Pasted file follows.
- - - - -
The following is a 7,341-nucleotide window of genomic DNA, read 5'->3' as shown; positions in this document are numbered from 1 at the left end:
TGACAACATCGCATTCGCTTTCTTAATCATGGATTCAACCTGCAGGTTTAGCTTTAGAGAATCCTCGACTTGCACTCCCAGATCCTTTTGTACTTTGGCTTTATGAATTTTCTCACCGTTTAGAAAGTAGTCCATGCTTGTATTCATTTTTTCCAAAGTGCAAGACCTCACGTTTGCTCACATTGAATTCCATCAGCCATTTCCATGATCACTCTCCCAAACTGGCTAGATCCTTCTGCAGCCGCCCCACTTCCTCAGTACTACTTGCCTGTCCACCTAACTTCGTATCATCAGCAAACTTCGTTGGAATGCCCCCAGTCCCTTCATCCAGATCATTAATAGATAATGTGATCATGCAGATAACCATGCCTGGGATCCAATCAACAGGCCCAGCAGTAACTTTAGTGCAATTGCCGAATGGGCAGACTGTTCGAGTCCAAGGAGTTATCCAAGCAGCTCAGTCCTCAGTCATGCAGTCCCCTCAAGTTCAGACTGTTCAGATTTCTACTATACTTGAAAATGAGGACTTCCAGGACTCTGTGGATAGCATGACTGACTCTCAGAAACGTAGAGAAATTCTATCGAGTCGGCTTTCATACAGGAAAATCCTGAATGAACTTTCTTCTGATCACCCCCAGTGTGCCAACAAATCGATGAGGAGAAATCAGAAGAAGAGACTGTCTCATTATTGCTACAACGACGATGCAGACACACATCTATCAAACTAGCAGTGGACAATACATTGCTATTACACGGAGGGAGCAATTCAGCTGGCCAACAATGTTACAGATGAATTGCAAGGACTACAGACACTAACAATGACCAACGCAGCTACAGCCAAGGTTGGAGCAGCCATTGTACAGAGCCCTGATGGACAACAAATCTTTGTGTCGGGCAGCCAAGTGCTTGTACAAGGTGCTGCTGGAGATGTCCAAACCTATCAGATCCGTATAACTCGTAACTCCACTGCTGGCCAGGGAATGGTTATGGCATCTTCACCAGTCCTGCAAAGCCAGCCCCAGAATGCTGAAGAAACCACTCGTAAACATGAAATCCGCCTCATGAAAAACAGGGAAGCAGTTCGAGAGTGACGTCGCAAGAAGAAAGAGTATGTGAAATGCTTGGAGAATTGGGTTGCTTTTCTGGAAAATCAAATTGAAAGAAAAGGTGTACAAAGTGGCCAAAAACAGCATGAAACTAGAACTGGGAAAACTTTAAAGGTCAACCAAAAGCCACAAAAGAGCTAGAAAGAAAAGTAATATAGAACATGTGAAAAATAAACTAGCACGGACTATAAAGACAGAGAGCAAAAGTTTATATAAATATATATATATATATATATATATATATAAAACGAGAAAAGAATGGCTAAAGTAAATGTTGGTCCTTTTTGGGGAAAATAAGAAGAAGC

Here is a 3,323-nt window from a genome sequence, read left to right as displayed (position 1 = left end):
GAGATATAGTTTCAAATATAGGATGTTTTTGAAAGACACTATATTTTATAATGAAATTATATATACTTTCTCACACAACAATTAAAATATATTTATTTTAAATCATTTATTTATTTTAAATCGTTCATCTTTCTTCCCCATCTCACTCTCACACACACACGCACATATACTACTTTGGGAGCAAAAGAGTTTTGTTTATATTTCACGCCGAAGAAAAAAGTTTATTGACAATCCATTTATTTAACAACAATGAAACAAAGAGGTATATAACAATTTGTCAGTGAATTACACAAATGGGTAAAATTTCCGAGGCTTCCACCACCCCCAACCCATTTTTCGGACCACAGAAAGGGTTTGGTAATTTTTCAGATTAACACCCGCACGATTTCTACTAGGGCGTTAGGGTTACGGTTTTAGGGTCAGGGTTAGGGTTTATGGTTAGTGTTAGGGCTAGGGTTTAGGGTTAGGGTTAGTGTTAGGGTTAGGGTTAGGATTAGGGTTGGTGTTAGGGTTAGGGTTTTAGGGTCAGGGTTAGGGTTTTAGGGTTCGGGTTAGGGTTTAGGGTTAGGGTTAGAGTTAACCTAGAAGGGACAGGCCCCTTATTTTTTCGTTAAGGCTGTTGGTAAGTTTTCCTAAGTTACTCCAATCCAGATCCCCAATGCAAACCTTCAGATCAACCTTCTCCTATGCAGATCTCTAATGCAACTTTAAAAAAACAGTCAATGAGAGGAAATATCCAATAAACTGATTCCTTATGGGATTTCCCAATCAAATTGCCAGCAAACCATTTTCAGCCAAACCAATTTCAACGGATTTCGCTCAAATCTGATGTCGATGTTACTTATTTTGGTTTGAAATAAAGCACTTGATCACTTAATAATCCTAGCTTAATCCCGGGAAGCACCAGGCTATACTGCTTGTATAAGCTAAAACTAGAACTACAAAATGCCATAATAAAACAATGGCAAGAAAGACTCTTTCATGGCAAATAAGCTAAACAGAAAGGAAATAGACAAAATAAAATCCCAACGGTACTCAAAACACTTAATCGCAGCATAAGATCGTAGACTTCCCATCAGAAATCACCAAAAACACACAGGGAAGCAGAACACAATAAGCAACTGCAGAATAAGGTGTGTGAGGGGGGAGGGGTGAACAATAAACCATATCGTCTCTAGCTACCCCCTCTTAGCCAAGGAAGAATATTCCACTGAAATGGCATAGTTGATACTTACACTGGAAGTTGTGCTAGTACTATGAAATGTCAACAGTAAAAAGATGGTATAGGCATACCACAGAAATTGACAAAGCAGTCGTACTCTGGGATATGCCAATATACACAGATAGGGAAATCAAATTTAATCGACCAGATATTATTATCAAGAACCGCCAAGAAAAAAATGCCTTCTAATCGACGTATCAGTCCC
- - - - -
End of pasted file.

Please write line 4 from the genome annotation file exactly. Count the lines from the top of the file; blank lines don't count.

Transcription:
GAGATATAGTTTCAAATATAGGATGTTTTTGAAAGACACTATATTTTATAATGAAATTATATATACTTTCTCACACAACAATTAAAATATATTTATTTTAAATCATTTATTTATTTTAAATCGTTCATCTTTCTTCCCCATCTCACTCTCACACACACACGCACATATACTACTTTGGGAGCAAAAGAGTTTTGTTTATATTTCACGCCGAAGAAAAAAGTTTATTGACAATCCATTTATTTAACAACAATGAAACAAAGAGGTATATAACAATTTGTCAGTGAATTACACAAATGGGTAAAATTTCCGAGGCTTCCACCACCCCCAACCCATTTTTCGGACCACAGAAAGGGTTTGGTAATTTTTCAGATTAACACCCGCACGATTTCTACTAGGGCGTTAGGGTTACGGTTTTAGGGTCAGGGTTAGGGTTTATGGTTAGTGTTAGGGCTAGGGTTTAGGGTTAGGGTTAGTGTTAGGGTTAGGGTTAGGATTAGGGTTGGTGTTAGGGTTAGGGTTTTAGGGTCAGGGTTAGGGTTTTAGGGTTCGGGTTAGGGTTTAGGGTTAGGGTTAGAGTTAACCTAGAAGGGACAGGCCCCTTATTTTTTCGTTAAGGCTGTTGGTAAGTTTTCCTAAGTTACTCCAATCCAGATCCCCAATGCAAACCTTCAGATCAACCTTCTCCTATGCAGATCTCTAATGCAACTTTAAAAAAACAGTCAATGAGAGGAAATATCCAATAAACTGATTCCTTATGGGATTTCCCAATCAAATTGCCAGCAAACCATTTTCAGCCAAACCAATTTCAACGGATTTCGCTCAAATCTGATGTCGATGTTACTTATTTTGGTTTGAAATAAAGCACTTGATCACTTAATAATCCTAGCTTAATCCCGGGAAGCACCAGGCTATACTGCTTGTATAAGCTAAAACTAGAACTACAAAATGCCATAATAAAACAATGGCAAGAAAGACTCTTTCATGGCAAATAAGCTAAACAGAAAGGAAATAGACAAAATAAAATCCCAACGGTACTCAAAACACTTAATCGCAGCATAAGATCGTAGACTTCCCATCAGAAATCACCAAAAACACACAGGGAAGCAGAACACAATAAGCAACTGCAGAATAAGGTGTGTGAGGGGGGAGGGGTGAACAATAAACCATATCGTCTCTAGCTACCCCCTCTTAGCCAAGGAAGAATATTCCACTGAAATGGCATAGTTGATACTTACACTGGAAGTTGTGCTAGTACTATGAAATGTCAACAGTAAAAAGATGGTATAGGCATACCACAGAAATTGACAAAGCAGTCGTACTCTGGGATATGCCAATATACACAGATAGGGAAATCAAATTTAATCGACCAGATATTATTATCAAGAACCGCCAAGAAAAAAATGCCTTCTAATCGACGTATCAGTCCC